“We are overwhelmed by the pain and suffering of our people whether in Syria or Lebanon,” wrote a senior church leader to Barnabas Fund last week.
Both countries are in a catastrophic situation with empty shops, overflowing hospitals and money all but worthless. Other project partners tell us that Christians in certain countries are now on the brink of starvation. Cuba was already running out of food in January and now is at crisis point.
A third wave of Covid-19 is sweeping across India, Pakistan and West Africa – much more damaging than the earlier waves. It interacts with other problems and makes them worse. For many of our Christian brothers and sisters, marginalised in a hostile society or trapped in desperate poverty, the pandemic is yet another affliction to bear.
As winter in the southern hemisphere approaches, South America and southern Africa may see a surge in Covid-19 too, for it is a virus that prefers cool temperatures.
Let us not become weary …
The whole world is weary of Covid-19 and lockdowns. But, as the Bible says, “Let us not become weary in doing good” (Galatians 6:9).
Barnabas is continuing to help some of the very neediest of our brothers and sisters as they struggle with ongoing Covid-related suffering. Some have been hungry and malnourished for months, or even for years where Covid comes on top of long-term drought. Some live in such difficult situations that hand-washing itself is a major challenge, and vaccinations just a dream. Some are dealing with malaria, locusts or other natural disasters at the same time as Covid-19. Some live in countries cut off by sanctions from the aid they desperately need.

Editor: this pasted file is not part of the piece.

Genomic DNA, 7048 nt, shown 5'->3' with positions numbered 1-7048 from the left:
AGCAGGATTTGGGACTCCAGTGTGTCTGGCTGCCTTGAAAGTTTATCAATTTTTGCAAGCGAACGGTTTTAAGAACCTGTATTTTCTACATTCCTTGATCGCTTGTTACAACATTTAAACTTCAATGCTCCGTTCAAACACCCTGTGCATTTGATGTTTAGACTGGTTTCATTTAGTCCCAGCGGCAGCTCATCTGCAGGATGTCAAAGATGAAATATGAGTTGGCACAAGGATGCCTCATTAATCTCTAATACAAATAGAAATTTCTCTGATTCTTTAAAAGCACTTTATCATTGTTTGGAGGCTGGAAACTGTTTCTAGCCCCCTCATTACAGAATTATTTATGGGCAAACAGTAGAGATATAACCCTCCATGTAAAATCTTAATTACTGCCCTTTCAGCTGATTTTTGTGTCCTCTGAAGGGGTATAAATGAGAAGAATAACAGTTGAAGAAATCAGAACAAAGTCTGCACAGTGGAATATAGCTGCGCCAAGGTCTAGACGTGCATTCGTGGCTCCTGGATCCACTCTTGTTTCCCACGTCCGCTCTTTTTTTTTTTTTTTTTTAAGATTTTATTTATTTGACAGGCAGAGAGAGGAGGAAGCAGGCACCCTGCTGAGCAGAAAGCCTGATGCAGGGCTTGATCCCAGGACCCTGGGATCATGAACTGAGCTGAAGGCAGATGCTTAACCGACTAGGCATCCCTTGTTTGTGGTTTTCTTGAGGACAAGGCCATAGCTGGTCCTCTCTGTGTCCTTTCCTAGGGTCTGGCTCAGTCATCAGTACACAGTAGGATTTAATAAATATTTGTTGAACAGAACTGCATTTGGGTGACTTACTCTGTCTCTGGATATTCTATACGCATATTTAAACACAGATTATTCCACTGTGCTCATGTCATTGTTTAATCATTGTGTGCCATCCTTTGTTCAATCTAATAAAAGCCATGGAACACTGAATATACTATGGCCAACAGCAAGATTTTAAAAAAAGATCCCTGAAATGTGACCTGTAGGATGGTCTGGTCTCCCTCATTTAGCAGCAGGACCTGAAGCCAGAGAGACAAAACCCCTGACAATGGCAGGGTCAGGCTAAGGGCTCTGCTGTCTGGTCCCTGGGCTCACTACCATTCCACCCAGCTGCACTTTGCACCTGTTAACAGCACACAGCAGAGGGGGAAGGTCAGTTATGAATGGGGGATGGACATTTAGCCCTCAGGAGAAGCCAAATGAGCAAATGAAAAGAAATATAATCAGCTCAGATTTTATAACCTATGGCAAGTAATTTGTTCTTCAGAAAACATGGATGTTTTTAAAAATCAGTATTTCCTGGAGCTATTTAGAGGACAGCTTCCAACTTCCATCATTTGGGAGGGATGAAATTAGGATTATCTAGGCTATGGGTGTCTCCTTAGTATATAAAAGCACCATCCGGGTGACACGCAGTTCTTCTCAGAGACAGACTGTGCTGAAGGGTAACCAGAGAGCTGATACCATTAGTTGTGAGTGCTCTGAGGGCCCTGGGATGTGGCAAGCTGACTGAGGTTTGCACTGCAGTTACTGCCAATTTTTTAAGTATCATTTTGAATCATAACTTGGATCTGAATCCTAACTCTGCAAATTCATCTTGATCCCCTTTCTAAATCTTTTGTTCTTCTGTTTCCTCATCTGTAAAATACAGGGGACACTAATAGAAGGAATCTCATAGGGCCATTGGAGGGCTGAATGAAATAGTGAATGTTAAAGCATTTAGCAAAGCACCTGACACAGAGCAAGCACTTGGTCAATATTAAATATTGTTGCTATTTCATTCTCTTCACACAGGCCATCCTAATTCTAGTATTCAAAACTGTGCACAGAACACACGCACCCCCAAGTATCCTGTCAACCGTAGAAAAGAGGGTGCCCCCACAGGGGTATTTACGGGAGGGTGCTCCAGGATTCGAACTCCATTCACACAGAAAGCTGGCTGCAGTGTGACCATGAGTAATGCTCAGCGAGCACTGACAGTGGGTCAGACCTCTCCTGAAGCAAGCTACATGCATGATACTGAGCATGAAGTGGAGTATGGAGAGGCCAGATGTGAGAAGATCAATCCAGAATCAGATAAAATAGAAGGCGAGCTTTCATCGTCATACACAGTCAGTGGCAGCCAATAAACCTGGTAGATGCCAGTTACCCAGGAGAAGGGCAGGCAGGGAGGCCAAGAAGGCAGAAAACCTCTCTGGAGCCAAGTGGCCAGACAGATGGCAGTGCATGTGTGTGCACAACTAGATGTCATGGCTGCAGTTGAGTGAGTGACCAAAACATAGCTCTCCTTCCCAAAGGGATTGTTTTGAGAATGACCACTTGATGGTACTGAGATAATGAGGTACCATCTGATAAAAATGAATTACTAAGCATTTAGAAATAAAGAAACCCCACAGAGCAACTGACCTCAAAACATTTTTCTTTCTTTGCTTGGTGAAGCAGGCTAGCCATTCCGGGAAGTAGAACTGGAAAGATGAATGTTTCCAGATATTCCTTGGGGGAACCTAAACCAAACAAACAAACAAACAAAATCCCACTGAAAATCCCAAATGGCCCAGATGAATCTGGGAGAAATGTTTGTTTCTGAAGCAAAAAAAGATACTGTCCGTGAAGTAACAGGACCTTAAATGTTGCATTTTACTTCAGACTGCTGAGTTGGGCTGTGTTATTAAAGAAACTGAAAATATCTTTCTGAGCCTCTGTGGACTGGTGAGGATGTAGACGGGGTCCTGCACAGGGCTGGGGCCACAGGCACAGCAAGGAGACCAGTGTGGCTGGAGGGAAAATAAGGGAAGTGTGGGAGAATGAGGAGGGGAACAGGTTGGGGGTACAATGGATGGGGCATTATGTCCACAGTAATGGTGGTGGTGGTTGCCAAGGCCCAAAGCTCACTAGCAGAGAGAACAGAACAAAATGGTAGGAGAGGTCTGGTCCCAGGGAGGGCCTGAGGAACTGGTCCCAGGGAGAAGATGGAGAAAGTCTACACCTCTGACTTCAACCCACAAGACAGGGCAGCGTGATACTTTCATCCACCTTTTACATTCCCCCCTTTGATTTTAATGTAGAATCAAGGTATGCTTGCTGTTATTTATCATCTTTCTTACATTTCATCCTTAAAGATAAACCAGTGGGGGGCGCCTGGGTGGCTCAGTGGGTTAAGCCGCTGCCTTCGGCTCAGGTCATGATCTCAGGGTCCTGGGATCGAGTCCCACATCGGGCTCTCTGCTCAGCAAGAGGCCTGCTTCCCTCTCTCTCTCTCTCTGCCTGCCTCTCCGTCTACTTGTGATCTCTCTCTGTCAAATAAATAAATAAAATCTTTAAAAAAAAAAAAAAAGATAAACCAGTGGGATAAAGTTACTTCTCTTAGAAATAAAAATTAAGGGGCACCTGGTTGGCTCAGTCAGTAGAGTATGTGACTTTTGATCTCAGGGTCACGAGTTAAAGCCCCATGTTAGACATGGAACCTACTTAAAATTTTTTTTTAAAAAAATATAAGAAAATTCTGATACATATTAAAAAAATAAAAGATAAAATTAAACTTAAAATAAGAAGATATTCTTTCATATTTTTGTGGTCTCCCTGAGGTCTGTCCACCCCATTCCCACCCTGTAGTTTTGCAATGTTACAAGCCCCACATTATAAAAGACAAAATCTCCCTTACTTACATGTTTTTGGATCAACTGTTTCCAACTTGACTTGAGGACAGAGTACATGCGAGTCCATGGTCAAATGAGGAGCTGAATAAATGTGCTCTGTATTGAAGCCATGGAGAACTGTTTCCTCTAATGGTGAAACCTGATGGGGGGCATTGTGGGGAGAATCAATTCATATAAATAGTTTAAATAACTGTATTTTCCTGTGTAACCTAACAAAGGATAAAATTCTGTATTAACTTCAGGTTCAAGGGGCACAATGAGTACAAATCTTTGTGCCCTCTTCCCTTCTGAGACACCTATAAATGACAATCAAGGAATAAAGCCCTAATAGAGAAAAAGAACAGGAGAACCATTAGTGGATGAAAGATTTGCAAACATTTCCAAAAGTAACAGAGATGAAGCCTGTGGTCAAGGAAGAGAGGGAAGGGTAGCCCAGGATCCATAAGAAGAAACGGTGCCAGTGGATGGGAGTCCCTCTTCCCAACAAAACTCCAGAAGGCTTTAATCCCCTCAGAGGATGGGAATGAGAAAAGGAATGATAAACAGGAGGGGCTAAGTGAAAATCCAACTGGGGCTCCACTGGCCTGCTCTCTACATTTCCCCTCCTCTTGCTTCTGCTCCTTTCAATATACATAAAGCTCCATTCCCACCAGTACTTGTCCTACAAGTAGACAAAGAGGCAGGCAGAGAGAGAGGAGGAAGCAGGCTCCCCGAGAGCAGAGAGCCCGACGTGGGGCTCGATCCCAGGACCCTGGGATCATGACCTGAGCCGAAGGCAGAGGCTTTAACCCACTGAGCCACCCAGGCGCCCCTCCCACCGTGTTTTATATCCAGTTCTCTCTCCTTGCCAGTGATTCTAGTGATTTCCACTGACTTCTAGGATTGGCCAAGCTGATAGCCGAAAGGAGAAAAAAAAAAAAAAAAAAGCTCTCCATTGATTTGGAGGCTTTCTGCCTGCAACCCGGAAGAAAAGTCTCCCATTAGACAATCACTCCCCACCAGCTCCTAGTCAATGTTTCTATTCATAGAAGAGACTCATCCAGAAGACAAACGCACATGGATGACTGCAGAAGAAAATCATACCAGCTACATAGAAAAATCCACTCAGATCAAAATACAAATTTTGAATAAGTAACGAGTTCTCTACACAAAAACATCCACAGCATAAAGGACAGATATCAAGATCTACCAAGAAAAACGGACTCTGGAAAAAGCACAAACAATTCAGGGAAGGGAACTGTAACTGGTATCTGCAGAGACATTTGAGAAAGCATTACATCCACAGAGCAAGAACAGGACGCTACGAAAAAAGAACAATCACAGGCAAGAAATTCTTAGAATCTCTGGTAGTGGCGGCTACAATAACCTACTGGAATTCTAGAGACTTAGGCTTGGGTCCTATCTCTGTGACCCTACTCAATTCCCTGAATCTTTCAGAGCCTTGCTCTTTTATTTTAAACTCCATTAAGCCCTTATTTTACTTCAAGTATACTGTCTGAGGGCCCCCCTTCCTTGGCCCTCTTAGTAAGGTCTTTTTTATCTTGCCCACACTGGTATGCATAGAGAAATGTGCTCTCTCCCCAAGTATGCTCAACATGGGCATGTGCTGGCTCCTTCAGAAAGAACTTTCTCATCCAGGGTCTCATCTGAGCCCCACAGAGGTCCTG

Rejoicing at the resurrection
Very soon, they and we shall all be celebrating Christ’s resurrection from the dead. Will you pray for our fellow-Christians who suffer so much this Easter season?
Will you give an Easter gift to our Covid Emergency Fund? It will be our privilege to pass it on to meet the practical needs of faithful believers, who are holding on to the risen Lord in these desperate times.
£7 ($10; €8) could buy a sack of maize meal to feed a family in southern Africa for a month
£15 ($21; €17.50) could buy 50 kg of seed for one farmer to plant (rice, maize, sorghum or groundnuts)
£20 ($27; €23) could buy five mosquito nets to give protection from malaria
£45 ($60; €50) could buy enough ePap porridge, enriched with protein, vitamins and minerals, for ten children for one month